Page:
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REM Sleep Behavior Disorder

© November 2008 Anthony Lawrence

I came across this in a Discover Magazine article and had a flash of recognition: I have this disorder.

REM sleep is the period when you are dreaming. You are supposed to be paralyzed (atonia) at this time so that you don't act out (parasomnia). Sleep walking is an example of parasomnia, but REM Sleep Behavior Disorder (RBD) is characterized by more aggressive behaviour: kicking, punching.. people get hurt, either the person with the disorder or sometimes other people.

I've had this as long as I can remember. With me, the dreams almost always are that someone has broken into the house. I attack them, screaming loudly. When I say "attack", I mean exactly that: I've leaped out of bed, run across the house and done a flying tackle of an imagined intruder. I got rug burns out of that incident.

While in my teens I caught the thief (or murderer or whatever he was supposed to be) and tried to wrestle him to the ground. He was amazingly strong and I wasn't able to get him down.. I yelled for help ("I've got him! I've got him!"). When my sister came running, she found me holding my own wrist and flailing about wildly. My arm hurt for a week after that one.

Last year I broke a big toe. In that case, I caught the s.o.b. and was kicking him viciously..

Fortunately I have never hurt anyone other than myself. This has been a "normal" part of my life, so I never thought of it as a disease, but apparently it is: WebMD has a whole page on it.. Apparently it's most common in men over 60 and "may occur in association with various degenerative neurological conditions such as Parkinson disease". Oh, great..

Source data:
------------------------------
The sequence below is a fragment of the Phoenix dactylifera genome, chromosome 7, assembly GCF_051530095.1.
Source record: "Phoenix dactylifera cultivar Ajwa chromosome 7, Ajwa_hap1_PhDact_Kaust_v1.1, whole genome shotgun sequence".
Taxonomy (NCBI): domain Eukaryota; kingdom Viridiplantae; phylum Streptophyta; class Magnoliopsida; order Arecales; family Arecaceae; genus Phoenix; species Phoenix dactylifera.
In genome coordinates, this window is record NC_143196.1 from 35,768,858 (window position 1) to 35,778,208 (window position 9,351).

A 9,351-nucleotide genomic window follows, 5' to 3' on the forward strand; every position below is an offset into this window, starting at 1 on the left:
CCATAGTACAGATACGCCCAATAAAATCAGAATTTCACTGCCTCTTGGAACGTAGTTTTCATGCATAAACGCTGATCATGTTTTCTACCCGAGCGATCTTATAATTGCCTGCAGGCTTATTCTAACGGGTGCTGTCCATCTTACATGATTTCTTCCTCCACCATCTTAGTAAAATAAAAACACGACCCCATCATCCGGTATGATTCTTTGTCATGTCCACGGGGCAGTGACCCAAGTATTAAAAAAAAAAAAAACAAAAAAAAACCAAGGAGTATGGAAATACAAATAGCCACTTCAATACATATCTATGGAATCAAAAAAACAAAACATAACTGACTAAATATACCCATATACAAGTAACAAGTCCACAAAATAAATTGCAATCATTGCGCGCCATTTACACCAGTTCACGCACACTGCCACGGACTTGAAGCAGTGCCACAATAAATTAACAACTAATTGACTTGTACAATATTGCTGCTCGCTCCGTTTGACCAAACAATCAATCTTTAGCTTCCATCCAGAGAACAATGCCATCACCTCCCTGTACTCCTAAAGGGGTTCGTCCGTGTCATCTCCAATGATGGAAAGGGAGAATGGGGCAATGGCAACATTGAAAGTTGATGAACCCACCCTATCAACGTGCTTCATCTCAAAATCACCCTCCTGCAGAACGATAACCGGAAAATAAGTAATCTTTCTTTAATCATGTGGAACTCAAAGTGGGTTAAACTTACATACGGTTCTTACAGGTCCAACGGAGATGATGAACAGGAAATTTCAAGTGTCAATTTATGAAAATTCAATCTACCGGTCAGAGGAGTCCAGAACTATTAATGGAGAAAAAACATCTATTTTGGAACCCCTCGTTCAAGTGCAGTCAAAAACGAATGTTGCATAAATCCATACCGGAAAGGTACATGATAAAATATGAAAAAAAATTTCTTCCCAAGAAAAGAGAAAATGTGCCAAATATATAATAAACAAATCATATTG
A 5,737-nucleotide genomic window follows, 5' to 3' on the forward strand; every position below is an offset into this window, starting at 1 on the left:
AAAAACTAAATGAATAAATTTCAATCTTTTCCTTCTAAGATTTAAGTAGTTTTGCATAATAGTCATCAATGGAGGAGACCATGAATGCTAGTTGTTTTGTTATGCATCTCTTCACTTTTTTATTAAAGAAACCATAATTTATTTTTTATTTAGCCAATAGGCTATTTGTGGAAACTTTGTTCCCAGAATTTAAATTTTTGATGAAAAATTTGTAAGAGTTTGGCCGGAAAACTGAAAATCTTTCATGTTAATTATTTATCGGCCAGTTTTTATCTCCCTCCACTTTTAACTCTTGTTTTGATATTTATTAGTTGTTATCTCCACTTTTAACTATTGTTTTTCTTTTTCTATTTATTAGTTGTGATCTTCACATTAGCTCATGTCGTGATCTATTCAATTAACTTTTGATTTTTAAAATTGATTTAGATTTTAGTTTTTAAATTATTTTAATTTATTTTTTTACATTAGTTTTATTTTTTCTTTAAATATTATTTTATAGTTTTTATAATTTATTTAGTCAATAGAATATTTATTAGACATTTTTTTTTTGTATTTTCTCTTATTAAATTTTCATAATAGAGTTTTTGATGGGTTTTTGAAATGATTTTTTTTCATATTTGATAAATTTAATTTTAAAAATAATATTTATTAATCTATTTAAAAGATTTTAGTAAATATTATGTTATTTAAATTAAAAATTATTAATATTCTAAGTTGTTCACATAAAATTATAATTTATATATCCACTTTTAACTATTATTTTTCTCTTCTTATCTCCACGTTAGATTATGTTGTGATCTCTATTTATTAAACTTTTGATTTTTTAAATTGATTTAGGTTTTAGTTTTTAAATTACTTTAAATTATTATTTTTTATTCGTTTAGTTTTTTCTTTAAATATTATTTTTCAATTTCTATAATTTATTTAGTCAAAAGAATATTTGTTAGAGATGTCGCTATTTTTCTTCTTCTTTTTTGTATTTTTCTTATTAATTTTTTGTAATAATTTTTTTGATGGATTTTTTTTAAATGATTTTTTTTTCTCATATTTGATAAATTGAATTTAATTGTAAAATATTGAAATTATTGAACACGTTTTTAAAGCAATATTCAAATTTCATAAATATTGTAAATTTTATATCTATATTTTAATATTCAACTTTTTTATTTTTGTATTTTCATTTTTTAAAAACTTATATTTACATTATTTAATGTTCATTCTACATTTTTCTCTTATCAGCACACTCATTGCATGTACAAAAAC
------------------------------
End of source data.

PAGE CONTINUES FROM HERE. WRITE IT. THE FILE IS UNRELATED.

It's a bit strange to think of this as a disease. I've experienced these things for so long it really does seem normal. Statistics for the number of people who have this problem are low, but they are probably also very inaccurate: like me, many people with RBD may never have thought it was anything for which they should seek medical help.

I'm most likely to have these incidents when I'm overtired or stressed. From what I've read, treatment with drugs such as Clonazepam can prevent this, but I don't like the idea of taking things with possible side effects that are much worse than a broken toe or some rug burns. On the other hand, my poor wife has to live with this too. Her sleep gets disturbed and of course she's worried that she might become the object of my aggression. I don't think that's likely, but I understand her fear so I have to do something.